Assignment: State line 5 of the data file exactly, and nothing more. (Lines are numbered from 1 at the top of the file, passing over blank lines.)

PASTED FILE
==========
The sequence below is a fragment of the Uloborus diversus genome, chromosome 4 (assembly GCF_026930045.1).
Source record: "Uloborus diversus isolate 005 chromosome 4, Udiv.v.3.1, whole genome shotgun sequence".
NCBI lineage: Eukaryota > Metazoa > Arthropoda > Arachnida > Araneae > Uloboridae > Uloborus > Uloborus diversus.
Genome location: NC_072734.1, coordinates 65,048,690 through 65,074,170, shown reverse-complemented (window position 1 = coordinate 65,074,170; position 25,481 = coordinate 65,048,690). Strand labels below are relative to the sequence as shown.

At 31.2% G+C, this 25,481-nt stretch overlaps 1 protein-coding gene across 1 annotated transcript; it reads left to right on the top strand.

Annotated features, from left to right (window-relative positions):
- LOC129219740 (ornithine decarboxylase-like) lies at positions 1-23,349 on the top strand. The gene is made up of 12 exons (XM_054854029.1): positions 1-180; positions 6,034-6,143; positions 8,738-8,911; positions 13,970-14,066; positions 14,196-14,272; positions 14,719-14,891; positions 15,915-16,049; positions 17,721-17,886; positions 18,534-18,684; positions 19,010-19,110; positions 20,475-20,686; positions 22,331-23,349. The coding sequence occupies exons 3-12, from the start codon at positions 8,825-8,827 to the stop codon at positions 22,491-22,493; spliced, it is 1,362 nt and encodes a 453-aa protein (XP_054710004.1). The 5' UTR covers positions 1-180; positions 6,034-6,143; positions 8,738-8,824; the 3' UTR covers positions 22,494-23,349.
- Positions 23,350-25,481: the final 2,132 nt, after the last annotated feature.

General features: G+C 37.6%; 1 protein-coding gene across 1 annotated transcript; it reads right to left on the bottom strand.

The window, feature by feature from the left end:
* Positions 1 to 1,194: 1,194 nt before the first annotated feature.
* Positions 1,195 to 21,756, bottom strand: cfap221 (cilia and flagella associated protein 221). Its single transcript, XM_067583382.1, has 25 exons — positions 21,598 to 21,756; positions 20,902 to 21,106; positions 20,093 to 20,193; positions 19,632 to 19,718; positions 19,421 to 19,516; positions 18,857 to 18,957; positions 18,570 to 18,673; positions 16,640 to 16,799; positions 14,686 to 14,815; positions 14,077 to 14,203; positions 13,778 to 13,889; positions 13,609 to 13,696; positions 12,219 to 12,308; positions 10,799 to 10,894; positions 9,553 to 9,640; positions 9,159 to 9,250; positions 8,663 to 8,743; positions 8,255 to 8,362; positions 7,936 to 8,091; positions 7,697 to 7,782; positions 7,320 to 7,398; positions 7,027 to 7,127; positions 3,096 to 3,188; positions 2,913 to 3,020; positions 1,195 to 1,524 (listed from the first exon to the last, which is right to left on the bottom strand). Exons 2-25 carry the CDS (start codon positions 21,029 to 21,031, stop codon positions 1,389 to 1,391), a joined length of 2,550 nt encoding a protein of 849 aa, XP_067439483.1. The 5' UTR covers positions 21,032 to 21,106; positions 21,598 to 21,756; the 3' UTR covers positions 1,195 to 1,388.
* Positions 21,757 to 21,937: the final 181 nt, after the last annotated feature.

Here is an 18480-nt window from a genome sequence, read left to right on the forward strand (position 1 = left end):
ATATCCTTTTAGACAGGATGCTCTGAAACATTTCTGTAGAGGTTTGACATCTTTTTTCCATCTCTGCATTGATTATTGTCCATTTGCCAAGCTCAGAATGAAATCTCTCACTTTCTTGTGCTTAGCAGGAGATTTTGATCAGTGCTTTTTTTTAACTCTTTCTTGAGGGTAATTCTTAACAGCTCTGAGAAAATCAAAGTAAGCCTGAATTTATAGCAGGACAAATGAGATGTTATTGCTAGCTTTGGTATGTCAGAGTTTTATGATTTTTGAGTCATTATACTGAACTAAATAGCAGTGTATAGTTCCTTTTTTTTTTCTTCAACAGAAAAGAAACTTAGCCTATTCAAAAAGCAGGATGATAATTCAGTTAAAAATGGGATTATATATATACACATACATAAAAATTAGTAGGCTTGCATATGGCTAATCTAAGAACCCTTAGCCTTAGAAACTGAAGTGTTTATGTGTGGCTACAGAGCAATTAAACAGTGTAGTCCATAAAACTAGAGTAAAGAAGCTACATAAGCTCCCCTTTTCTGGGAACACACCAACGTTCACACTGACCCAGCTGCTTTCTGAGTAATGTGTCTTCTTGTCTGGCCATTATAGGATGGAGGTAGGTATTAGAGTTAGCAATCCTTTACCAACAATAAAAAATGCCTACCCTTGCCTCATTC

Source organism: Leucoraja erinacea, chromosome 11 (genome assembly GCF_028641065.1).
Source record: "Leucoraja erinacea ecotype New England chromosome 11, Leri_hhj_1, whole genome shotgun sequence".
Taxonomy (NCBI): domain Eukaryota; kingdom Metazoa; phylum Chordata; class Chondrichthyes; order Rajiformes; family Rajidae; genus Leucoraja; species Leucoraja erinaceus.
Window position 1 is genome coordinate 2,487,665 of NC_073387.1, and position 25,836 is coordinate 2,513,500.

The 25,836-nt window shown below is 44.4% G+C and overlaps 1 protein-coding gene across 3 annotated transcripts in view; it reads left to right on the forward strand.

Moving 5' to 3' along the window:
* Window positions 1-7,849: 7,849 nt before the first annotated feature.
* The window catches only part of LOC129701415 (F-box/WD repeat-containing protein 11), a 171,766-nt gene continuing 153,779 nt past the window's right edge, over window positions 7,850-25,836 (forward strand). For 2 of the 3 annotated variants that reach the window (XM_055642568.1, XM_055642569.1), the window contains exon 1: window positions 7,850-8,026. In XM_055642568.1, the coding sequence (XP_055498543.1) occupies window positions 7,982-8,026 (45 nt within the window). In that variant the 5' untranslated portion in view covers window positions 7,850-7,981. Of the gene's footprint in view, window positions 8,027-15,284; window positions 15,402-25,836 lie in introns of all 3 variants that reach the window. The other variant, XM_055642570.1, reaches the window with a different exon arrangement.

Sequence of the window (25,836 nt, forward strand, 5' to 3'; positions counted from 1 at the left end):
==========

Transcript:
At 31.2% G+C, this 25,481-nt stretch overlaps 1 protein-coding gene across 1 annotated transcript; it reads left to right on the top strand.